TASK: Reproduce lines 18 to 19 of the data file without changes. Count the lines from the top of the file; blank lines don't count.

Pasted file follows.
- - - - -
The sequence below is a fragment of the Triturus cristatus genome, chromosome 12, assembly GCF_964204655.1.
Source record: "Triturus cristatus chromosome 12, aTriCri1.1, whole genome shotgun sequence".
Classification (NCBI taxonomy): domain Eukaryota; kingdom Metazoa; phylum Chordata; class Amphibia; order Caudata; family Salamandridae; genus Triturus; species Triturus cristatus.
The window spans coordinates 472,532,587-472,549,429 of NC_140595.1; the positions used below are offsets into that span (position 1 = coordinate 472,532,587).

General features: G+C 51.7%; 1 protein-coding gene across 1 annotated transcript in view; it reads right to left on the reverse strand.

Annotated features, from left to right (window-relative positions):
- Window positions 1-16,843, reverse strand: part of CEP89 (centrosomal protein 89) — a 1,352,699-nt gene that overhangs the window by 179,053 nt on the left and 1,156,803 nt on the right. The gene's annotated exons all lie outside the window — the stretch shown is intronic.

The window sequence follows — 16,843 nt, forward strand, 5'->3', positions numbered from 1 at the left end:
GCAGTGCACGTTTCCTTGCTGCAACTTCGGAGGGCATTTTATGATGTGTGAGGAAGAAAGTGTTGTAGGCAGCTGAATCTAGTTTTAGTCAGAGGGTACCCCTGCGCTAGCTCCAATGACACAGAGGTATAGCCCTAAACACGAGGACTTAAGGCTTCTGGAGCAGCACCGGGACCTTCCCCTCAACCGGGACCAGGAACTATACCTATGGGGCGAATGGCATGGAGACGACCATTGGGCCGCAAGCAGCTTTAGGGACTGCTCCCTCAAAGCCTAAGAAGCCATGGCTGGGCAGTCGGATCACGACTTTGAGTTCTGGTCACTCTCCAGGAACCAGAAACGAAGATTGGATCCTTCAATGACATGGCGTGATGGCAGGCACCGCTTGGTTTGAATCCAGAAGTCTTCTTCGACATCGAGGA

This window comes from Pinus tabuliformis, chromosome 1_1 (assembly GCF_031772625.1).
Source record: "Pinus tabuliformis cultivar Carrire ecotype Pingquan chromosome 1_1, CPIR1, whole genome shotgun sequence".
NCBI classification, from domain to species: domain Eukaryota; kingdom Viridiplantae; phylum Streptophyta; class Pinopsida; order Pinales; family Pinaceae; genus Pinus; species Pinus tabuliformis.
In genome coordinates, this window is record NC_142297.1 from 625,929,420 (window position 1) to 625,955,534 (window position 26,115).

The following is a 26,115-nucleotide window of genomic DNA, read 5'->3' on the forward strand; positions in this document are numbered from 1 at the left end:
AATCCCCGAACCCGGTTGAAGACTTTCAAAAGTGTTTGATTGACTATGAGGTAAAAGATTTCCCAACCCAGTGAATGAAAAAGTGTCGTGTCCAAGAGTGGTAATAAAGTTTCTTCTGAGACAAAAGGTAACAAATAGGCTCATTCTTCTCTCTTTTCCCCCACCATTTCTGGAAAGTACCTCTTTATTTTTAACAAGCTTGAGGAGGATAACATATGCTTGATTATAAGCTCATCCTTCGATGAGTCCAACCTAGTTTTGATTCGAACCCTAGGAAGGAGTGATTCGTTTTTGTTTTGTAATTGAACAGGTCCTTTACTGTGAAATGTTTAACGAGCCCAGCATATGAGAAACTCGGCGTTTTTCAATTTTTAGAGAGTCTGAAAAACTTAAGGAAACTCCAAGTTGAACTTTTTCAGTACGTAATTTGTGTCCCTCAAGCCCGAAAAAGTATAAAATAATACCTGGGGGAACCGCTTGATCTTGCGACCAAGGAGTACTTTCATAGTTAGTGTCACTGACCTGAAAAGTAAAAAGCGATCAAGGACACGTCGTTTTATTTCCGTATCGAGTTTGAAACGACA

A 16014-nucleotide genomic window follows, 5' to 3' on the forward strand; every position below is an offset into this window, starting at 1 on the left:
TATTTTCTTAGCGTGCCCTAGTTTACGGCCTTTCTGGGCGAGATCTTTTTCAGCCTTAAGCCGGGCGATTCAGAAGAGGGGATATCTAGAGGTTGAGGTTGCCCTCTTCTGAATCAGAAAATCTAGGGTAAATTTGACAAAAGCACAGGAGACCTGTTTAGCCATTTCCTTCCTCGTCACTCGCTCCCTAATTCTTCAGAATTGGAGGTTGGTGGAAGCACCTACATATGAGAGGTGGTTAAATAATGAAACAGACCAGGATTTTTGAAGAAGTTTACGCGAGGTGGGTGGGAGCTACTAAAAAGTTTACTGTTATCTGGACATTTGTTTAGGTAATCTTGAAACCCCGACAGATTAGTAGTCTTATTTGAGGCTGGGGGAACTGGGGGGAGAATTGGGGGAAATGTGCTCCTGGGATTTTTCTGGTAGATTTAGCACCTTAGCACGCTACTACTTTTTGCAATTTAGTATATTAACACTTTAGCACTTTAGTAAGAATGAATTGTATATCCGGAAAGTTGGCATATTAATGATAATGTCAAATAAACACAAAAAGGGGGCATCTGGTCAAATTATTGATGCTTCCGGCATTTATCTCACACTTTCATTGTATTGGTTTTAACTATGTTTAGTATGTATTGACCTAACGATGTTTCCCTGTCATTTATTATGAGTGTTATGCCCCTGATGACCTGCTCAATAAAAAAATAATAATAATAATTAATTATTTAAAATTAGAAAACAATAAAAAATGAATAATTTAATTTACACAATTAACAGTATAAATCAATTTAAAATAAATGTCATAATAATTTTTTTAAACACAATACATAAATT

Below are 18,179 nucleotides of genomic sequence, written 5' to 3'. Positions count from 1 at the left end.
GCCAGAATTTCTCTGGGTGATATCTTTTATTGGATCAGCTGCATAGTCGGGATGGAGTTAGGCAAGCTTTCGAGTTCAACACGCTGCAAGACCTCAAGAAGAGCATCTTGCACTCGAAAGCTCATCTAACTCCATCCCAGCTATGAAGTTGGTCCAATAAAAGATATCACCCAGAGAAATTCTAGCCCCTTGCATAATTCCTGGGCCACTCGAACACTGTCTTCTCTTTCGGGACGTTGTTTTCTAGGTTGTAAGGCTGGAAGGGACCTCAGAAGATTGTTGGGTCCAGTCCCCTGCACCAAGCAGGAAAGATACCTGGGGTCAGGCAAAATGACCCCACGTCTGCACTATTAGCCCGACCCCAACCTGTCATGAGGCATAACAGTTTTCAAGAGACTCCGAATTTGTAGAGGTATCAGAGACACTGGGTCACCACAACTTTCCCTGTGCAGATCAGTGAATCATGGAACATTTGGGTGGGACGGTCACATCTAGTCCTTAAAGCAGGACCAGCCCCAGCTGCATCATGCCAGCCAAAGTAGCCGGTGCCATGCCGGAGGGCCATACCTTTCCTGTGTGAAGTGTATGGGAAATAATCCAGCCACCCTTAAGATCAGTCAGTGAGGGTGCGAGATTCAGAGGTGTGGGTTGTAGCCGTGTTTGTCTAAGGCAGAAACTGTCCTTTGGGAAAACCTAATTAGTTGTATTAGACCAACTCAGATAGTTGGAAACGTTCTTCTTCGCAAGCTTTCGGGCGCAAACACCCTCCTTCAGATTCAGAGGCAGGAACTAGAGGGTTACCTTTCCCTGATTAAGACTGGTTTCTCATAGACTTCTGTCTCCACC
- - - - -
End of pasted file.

Below are 18,179 nucleotides of genomic sequence, written 5' to 3'. Positions count from 1 at the left end.
GCCAGAATTTCTCTGGGTGATATCTTTTATTGGATCAGCTGCATAGTCGGGATGGAGTTAGGCAAGCTTTCGAGTTCAACACGCTGCAAGACCTCAAGAAGAGCATCTTGCACTCGAAAGCTCATCTAACTCCATCCCAGCTATGAAGTTGGTCCAATAAAAGATATCACCCAGAGAAATTCTAGCCCCTTGCATAATTCCTGGGCCACTCGAACACTGTCTTCTCTTTCGGGACGTTGTTTTCTAGGTTGTAAGGCTGGAAGGGACCTCAGAAGATTGTTGGGTCCAGTCCCCTGCACCAAGCAGGAAAGATACCTGGGGTCAGGCAAAATGACCCCACGTCTGCACTATTAGCCCGACCCCAACCTGTCATGAGGCATAACAGTTTTCAAGAGACTCCGAATTTGTAGAGGTATCAGAGACACTGGGTCACCACAACTTTCCCTGTGCAGATCAGTGAATCATGGAACATTTGGGTGGGACGGTCACATCTAGTCCTTAAAGCAGGACCAGCCCCAGCTGCATCATGCCAGCCAAAGTAGCCGGTGCCATGCCGGAGGGCCATACCTTTCCTGTGTGAAGTGTATGGGAAATAATCCAGCCACCCTTAAGATCAGTCAGTGAGGGTGCGAGATTCAGAGGTGTGGGTTGTAGCCGTGTTTGTCTAAGGCAGAAACTGTCCTTTGGGAAAACCTAATTAGTTGTATTAGACCAACTCAGATAGTTGGAAACGTTCTTCTTCGCAAGCTTTCGGGCGCAAACACCCTCCTTCAGATTCAGAGGCAGGAACTAGAGGGTTACCTTTCCCTGATTAAGACTGGTTTCTCATAGACTTCTGTCTCCACC